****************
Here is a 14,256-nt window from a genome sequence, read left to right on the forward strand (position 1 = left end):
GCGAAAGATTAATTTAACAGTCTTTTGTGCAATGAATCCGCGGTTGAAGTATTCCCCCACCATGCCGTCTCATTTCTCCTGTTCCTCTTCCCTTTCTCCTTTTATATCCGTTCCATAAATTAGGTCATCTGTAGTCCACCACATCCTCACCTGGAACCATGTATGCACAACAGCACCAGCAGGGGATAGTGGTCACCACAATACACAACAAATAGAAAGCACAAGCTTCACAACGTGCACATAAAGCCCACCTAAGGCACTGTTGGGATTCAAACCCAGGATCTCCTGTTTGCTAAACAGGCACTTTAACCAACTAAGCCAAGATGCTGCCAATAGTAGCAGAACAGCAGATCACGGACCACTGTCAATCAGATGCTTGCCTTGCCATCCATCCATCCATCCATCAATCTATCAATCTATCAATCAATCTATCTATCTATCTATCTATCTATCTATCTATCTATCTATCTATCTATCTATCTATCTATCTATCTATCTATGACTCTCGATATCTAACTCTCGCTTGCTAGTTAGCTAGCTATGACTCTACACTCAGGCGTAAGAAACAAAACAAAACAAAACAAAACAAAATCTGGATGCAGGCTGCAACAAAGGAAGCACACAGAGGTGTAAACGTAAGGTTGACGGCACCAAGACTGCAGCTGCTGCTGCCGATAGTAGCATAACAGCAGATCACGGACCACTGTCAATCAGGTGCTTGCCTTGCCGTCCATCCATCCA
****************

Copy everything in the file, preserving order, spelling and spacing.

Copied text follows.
Here is a 14,256-nt window from a genome sequence, read left to right on the forward strand (position 1 = left end):
GCGAAAGATTAATTTAACAGTCTTTTGTGCAATGAATCCGCGGTTGAAGTATTCCCCCACCATGCCGTCTCATTTCTCCTGTTCCTCTTCCCTTTCTCCTTTTATATCCGTTCCATAAATTAGGTCATCTGTAGTCCACCACATCCTCACCTGGAACCATGTATGCACAACAGCACCAGCAGGGGATAGTGGTCACCACAATACACAACAAATAGAAAGCACAAGCTTCACAACGTGCACATAAAGCCCACCTAAGGCACTGTTGGGATTCAAACCCAGGATCTCCTGTTTGCTAAACAGGCACTTTAACCAACTAAGCCAAGATGCTGCCAATAGTAGCAGAACAGCAGATCACGGACCACTGTCAATCAGATGCTTGCCTTGCCATCCATCCATCCATCCATCAATCTATCAATCTATCAATCAATCTATCTATCTATCTATCTATCTATCTATCTATCTATCTATCTATCTATCTATCTATCTATCTATCTATCTATGACTCTCGATATCTAACTCTCGCTTGCTAGTTAGCTAGCTATGACTCTACACTCAGGCGTAAGAAACAAAACAAAACAAAACAAAACAAAATCTGGATGCAGGCTGCAACAAAGGAAGCACACAGAGGTGTAAACGTAAGGTTGACGGCACCAAGACTGCAGCTGCTGCTGCCGATAGTAGCATAACAGCAGATCACGGACCACTGTCAATCAGGTGCTTGCCTTGCCGTCCATCCATCCA